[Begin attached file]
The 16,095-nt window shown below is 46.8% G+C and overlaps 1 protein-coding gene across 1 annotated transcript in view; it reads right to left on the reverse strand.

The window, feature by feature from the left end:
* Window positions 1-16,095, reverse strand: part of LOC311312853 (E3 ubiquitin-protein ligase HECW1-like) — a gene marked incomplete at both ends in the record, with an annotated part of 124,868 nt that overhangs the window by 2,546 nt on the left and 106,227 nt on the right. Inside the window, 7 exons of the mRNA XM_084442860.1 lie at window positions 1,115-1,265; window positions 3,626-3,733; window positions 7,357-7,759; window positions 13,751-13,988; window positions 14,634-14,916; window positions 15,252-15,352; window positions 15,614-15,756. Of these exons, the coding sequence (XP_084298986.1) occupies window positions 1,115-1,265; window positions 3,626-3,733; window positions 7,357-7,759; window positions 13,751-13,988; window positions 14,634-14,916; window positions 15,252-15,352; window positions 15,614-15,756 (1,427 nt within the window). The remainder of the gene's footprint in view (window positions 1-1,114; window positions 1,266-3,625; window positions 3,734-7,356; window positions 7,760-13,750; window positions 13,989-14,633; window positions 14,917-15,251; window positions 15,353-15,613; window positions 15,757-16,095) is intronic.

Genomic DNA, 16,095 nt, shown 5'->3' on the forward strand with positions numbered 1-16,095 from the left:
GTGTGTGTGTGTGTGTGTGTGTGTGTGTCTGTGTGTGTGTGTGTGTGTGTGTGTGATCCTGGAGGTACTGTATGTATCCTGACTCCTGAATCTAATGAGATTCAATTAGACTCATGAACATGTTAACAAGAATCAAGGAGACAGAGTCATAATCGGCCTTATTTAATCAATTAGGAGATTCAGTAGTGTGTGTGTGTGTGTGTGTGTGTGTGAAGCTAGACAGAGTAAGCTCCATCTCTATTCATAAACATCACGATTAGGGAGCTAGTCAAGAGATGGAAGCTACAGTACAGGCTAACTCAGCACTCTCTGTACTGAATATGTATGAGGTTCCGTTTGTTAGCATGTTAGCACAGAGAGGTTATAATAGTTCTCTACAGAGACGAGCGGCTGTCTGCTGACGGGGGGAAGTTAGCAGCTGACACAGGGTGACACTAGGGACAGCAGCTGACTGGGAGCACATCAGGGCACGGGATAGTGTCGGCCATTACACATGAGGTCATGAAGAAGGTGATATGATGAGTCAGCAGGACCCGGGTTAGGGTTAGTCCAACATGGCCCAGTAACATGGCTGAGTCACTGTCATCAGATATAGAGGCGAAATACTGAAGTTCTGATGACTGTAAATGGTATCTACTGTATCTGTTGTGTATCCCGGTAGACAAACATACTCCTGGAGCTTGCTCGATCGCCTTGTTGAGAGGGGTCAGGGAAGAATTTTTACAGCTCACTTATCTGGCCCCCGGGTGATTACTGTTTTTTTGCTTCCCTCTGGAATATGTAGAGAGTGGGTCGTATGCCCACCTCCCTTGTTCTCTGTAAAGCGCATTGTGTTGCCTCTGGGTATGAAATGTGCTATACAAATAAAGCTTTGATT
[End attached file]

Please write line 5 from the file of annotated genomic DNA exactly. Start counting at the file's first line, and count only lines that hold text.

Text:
GTGTGTGTGTGTGTGTGTGTGTGTGTGTCTGTGTGTGTGTGTGTGTGTGTGTGTGATCCTGGAGGTACTGTATGTATCCTGACTCCTGAATCTAATGAGATTCAATTAGACTCATGAACATGTTAACAAGAATCAAGGAGACAGAGTCATAATCGGCCTTATTTAATCAATTAGGAGATTCAGTAGTGTGTGTGTGTGTGTGTGTGTGTGTGAAGCTAGACAGAGTAAGCTCCATCTCTATTCATAAACATCACGATTAGGGAGCTAGTCAAGAGATGGAAGCTACAGTACAGGCTAACTCAGCACTCTCTGTACTGAATATGTATGAGGTTCCGTTTGTTAGCATGTTAGCACAGAGAGGTTATAATAGTTCTCTACAGAGACGAGCGGCTGTCTGCTGACGGGGGGAAGTTAGCAGCTGACACAGGGTGACACTAGGGACAGCAGCTGACTGGGAGCACATCAGGGCACGGGATAGTGTCGGCCATTACACATGAGGTCATGAAGAAGGTGATATGATGAGTCAGCAGGACCCGGGTTAGGGTTAGTCCAACATGGCCCAGTAACATGGCTGAGTCACTGTCATCAGATATAGAGGCGAAATACTGAAGTTCTGATGACTGTAAATGGTATCTACTGTATCTGTTGTGTATCCCGGTAGACAAACATACTCCTGGAGCTTGCTCGATCGCCTTGTTGAGAGGGGTCAGGGAAGAATTTTTACAGCTCACTTATCTGGCCCCCGGGTGATTACTGTTTTTTTGCTTCCCTCTGGAATATGTAGAGAGTGGGTCGTATGCCCACCTCCCTTGTTCTCTGTAAAGCGCATTGTGTTGCCTCTGGGTATGAAATGTGCTATACAAATAAAGCTTTGATT